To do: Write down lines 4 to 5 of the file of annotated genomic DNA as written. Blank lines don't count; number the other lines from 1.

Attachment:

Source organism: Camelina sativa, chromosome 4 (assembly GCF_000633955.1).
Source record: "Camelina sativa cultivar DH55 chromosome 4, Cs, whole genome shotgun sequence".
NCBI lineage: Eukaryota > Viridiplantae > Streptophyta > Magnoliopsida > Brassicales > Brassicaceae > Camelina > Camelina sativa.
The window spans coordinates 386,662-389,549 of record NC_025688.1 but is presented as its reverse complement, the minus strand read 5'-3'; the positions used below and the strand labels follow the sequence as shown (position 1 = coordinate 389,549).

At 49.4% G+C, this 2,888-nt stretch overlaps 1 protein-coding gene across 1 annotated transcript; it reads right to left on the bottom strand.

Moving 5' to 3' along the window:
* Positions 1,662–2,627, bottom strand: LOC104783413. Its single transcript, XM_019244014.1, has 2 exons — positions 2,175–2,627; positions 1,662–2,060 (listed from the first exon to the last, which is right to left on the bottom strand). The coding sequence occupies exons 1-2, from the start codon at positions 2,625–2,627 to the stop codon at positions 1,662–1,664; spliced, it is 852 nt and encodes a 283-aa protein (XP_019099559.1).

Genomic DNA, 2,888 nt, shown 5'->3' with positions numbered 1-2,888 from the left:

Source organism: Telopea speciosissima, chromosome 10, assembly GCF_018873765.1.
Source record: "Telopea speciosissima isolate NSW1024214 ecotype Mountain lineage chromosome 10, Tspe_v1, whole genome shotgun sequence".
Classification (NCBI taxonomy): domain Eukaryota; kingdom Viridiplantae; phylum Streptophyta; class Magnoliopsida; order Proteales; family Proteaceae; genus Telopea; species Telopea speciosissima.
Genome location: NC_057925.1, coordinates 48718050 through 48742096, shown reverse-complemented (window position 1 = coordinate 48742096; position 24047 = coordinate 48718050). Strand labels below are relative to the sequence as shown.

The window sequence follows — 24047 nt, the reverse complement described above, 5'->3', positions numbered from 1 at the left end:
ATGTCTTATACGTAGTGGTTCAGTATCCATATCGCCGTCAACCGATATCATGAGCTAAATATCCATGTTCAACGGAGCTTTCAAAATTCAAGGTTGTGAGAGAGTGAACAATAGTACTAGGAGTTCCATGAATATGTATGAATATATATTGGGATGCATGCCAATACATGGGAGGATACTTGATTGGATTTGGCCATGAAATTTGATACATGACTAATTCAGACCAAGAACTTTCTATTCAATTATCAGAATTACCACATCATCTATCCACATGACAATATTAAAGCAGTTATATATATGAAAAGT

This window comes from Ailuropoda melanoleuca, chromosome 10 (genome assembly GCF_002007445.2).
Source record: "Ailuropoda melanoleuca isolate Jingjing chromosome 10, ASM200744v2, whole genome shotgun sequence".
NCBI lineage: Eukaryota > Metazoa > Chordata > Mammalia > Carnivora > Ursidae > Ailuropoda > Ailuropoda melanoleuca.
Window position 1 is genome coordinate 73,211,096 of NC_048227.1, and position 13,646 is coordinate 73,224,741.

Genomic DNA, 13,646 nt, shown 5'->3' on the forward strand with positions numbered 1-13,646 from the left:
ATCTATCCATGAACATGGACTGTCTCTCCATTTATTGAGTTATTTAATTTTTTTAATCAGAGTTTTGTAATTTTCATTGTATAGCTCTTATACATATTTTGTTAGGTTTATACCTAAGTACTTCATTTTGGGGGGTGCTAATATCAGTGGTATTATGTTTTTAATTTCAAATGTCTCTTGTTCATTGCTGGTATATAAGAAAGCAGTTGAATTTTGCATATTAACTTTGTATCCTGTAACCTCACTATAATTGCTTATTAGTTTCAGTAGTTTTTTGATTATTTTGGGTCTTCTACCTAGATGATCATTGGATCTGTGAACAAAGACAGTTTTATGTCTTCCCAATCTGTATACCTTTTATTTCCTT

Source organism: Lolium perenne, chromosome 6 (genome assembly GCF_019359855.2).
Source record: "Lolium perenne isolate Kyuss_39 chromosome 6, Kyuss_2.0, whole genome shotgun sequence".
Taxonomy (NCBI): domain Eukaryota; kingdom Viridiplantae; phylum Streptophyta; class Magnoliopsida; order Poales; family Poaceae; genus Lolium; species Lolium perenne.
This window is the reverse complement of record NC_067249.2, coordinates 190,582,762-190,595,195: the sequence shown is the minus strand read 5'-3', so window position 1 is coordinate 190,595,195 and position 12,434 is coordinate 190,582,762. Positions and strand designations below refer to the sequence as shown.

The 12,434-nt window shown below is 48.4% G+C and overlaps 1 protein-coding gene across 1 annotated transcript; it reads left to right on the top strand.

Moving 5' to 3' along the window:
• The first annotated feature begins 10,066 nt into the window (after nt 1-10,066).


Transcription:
The window spans coordinates 386,662-389,549 of record NC_025688.1 but is presented as its reverse complement, the minus strand read 5'-3'; the positions used below and the strand labels follow the sequence as shown (position 1 = coordinate 389,549).

At 49.4% G+C, this 2,888-nt stretch overlaps 1 protein-coding gene across 1 annotated transcript; it reads right to left on the bottom strand.